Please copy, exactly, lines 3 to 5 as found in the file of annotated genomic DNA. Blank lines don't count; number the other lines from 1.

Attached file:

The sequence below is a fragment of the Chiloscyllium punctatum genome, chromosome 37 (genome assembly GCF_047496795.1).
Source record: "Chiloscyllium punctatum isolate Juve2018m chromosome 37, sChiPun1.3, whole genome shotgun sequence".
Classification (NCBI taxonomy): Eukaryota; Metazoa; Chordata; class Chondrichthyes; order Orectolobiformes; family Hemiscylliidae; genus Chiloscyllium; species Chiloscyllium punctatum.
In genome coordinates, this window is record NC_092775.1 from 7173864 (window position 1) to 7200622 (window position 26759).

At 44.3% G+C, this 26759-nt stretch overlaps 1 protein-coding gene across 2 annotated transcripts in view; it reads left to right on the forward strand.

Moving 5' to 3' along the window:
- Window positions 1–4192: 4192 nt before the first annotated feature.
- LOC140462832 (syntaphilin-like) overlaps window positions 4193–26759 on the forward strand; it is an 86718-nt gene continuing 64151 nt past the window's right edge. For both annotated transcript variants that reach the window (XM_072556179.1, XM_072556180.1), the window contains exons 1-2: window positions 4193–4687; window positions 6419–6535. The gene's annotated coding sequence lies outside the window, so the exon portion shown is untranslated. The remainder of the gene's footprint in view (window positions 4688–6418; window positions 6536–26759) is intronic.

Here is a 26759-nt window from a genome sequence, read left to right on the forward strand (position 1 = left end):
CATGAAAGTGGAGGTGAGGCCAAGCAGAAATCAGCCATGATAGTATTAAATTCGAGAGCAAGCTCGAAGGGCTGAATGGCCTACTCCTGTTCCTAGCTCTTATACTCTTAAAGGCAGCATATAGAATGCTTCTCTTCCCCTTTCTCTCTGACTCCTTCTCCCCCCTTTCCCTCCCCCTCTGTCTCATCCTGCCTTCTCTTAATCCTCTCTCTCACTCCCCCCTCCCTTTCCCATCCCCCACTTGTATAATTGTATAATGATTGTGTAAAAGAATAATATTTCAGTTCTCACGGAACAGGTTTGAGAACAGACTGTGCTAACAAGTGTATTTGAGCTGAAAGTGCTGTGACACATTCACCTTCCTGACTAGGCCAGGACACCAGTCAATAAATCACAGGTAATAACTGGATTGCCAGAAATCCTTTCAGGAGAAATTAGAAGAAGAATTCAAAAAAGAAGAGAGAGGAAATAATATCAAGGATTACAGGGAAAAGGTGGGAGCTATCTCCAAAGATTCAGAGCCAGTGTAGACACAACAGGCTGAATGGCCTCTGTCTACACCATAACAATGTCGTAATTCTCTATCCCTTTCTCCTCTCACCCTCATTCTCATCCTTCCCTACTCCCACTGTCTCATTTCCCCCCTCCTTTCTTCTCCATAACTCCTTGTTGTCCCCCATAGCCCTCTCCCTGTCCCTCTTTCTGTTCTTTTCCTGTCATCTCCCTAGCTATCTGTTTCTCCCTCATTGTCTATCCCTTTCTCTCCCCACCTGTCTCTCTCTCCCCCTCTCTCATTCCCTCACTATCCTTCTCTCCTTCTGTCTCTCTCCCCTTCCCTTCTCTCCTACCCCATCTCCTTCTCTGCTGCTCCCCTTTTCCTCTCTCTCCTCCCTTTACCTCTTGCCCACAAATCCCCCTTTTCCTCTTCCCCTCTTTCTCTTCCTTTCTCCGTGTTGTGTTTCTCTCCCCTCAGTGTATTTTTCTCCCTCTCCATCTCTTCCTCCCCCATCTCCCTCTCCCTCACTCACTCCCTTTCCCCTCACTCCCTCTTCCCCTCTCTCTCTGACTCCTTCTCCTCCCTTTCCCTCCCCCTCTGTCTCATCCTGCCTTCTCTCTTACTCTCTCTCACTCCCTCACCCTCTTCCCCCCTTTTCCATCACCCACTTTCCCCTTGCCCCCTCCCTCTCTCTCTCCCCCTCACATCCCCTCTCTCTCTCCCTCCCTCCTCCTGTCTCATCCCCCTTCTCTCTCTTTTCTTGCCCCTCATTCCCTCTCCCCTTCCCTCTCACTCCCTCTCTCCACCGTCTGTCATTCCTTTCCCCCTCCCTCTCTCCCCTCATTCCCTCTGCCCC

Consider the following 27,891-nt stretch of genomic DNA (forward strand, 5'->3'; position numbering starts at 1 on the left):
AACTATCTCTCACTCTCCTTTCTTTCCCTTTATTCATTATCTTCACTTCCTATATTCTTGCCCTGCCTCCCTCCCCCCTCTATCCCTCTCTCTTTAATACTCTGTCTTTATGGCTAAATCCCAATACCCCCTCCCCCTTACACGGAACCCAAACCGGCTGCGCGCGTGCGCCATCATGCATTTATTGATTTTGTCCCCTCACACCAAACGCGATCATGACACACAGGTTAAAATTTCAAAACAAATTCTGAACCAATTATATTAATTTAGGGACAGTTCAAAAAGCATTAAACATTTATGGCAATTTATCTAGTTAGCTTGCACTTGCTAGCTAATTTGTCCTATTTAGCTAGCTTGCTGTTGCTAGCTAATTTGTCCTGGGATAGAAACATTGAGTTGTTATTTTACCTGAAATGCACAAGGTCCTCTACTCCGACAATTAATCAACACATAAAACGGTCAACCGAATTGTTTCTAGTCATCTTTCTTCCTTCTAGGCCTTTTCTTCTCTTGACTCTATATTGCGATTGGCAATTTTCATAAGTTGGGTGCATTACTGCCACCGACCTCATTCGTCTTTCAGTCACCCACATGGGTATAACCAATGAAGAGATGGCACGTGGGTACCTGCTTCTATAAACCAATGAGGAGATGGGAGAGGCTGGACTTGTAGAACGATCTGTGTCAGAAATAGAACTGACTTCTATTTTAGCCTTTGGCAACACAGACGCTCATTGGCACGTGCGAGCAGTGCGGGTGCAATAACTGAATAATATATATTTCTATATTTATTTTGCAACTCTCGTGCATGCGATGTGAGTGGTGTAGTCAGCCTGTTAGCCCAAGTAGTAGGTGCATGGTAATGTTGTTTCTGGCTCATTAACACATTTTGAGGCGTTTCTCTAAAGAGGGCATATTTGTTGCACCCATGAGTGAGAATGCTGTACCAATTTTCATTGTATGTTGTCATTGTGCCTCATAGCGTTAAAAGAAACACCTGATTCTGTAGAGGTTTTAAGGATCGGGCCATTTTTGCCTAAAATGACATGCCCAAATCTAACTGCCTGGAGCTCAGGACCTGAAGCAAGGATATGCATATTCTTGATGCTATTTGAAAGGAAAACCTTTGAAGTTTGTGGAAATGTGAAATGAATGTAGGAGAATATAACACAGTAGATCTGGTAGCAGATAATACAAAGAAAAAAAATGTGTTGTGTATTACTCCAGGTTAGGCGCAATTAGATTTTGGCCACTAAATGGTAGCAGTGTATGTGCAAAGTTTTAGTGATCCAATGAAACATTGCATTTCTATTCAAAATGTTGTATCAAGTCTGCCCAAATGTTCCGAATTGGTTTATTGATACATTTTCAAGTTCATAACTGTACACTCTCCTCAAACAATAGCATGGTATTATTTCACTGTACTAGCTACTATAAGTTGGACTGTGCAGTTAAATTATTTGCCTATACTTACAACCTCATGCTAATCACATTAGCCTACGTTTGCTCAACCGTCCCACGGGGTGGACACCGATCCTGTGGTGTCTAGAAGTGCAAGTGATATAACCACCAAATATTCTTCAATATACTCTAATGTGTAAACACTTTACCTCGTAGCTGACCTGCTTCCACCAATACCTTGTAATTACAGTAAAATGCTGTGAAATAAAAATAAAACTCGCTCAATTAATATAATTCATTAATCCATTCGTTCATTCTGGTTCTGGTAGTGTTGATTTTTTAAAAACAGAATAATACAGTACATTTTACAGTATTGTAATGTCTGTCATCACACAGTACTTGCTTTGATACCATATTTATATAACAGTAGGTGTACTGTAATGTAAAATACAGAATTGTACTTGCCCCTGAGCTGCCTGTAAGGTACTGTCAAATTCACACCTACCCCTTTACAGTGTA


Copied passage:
Classification (NCBI taxonomy): Eukaryota; Metazoa; Chordata; class Chondrichthyes; order Orectolobiformes; family Hemiscylliidae; genus Chiloscyllium; species Chiloscyllium punctatum.
In genome coordinates, this window is record NC_092775.1 from 7173864 (window position 1) to 7200622 (window position 26759).

At 44.3% G+C, this 26759-nt stretch overlaps 1 protein-coding gene across 2 annotated transcripts in view; it reads left to right on the forward strand.